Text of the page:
guttural toad

Toads on tropical islands are shrinking rapidly as they evolve

By Adam Vaughan

A guttural toad (Sclerophrys gutturalis) in Tanzania

Shutterstock / Chedko

Toads that invaded two tropical islands have shrunk by a third in less than a century, a remarkably short amount of time on evolutionary time scales.

The guttural toad (Sclerophrys gutturalis) is native to large parts of Africa. A population from Durban in South Africa was brought to the islands of Mauritius and Réunion in the Indian Ocean in 1922 and 1927, respectively.

Now researchers have found that the female toads in Mauritius are up to 33.9 percent smaller than the original population in Durban and the female toads on Réunion are up to 25.9 percent smaller. The males shrank on Mauritius, but not on Réunion. Such shrinkage in amphibians on islands typically takes thousands or millions of years.


Islands have long been known as unique test beds for seeing how animals adapt and develop – from dwarfism to the gigantism demonstrated by giant tortoises in the Galapagos Islands – though it can be difficult to tell how long the changes will take . Recent human introductions, intentional or unintentional, make it easier to track these shifts.

It’s not yet clear how and why the island’s guttural toads have shrunk, says James Baxter-Gilbert of Stellenbosch University in South Africa. Between June 2019 and March 2020, his team caught and measured 158 toads in Mauritius, 186 in Réunion and 151 in Durban.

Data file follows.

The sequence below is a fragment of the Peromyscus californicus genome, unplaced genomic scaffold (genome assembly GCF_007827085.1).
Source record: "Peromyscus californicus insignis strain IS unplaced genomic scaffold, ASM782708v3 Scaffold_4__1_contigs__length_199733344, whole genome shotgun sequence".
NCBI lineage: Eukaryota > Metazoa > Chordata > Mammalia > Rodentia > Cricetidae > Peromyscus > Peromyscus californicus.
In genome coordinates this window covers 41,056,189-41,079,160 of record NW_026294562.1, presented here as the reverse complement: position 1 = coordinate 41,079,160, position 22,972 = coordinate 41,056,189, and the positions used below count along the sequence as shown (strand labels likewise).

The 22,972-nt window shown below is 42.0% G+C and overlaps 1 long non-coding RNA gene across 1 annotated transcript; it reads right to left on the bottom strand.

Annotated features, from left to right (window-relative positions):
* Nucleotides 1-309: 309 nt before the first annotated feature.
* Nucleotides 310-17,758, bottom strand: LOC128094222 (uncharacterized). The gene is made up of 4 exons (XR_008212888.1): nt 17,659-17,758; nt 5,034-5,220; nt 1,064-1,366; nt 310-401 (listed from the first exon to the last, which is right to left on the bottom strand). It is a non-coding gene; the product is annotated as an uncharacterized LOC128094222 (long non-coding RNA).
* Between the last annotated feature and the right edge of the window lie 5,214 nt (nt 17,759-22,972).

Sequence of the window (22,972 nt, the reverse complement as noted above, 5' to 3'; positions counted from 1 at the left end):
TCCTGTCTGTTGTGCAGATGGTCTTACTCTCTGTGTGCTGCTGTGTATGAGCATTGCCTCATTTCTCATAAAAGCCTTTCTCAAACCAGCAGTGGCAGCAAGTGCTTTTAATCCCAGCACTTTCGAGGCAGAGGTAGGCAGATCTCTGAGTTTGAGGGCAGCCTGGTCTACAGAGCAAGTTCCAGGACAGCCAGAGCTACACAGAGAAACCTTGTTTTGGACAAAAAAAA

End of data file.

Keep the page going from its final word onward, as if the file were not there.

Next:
The mechanism could be natural selection. Alternatively, the species might already have possessed the ability to shrink – phenotypic plasticity – if the right changes were made in its environment. “However, if this is a product of natural selection and functional adaptation, this is a little more surprising,” says Baxter-Gilbert, given the speed with which the change was made.

One possible driving force is that the frogs breed on the islands year-round, while elsewhere they breed seasonally. Unless women need to build and store more energy in a short period of time to produce lots of eggs, they may not need to get that big.

“The next big step is to find out whether these island-specific reductions in body size and shape are due to adaptations through natural selection or phenotypic plasticity, or to an interplay between them,” says Baxter-Gilbert.

Journal reference: Biology Letters, DOI: 10.1098 / rsbl.2020.0651

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